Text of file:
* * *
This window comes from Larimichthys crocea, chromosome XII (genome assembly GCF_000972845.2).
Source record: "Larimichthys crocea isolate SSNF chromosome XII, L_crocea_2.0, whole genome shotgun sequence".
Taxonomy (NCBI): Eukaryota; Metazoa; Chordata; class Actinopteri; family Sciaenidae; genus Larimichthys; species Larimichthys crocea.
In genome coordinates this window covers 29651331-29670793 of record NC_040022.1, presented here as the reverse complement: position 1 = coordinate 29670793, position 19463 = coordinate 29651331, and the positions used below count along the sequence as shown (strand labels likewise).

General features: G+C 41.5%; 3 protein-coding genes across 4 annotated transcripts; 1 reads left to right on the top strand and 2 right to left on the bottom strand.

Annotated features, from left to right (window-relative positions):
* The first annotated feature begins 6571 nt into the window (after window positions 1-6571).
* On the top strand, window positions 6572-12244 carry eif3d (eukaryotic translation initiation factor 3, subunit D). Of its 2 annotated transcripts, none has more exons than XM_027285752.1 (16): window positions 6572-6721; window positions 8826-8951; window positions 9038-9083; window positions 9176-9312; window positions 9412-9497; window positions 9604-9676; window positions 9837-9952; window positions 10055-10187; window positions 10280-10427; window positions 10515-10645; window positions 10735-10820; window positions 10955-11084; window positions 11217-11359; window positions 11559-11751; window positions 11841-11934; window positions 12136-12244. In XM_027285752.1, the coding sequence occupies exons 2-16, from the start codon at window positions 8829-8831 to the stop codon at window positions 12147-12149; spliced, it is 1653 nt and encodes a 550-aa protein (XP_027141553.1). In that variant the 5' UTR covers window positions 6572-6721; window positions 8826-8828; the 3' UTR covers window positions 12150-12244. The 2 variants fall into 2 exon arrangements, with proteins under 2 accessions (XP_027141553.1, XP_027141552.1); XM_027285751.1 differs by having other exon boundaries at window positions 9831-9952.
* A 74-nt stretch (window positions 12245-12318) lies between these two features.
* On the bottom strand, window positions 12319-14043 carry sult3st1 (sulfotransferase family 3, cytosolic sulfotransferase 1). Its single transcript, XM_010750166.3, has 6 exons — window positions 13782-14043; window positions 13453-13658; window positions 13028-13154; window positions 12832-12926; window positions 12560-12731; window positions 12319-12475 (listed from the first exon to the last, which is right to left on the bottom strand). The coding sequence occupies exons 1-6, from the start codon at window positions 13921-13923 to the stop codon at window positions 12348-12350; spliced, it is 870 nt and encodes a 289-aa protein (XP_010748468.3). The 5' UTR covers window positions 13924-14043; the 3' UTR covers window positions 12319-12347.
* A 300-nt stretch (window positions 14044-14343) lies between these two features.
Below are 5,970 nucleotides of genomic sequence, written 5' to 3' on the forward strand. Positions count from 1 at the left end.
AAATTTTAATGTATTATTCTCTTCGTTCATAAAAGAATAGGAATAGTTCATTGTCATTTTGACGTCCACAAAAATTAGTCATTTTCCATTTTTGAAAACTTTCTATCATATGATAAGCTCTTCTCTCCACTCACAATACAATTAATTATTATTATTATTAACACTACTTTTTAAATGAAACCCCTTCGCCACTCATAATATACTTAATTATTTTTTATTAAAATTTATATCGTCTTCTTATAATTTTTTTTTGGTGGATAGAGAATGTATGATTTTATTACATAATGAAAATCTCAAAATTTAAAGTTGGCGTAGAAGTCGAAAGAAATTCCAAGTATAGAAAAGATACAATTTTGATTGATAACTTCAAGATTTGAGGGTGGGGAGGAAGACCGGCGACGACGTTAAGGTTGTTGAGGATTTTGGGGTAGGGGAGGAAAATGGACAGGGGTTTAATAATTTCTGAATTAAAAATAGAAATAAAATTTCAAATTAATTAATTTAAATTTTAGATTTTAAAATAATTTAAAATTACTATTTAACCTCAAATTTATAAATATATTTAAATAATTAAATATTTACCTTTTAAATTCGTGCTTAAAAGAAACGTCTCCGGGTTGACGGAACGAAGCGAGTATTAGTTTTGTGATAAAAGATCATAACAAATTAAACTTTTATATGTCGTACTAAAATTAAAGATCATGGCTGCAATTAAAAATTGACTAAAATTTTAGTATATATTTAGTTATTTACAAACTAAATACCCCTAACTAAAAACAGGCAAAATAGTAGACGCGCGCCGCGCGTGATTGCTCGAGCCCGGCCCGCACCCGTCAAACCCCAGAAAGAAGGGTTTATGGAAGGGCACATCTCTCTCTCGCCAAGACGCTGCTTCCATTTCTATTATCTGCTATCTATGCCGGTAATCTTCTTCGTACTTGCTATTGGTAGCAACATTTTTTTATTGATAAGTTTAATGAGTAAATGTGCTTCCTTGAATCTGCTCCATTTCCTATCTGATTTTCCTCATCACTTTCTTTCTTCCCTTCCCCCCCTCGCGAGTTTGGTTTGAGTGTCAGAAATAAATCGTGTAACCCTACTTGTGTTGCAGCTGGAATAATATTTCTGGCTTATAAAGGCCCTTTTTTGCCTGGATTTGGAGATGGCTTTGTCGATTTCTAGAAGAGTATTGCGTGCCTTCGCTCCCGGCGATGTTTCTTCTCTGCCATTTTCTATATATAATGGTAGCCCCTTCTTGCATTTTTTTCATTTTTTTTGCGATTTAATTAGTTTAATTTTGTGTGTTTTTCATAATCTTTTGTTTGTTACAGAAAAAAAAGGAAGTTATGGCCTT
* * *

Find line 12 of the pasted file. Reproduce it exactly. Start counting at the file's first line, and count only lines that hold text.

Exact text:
Below are 5,970 nucleotides of genomic sequence, written 5' to 3' on the forward strand. Positions count from 1 at the left end.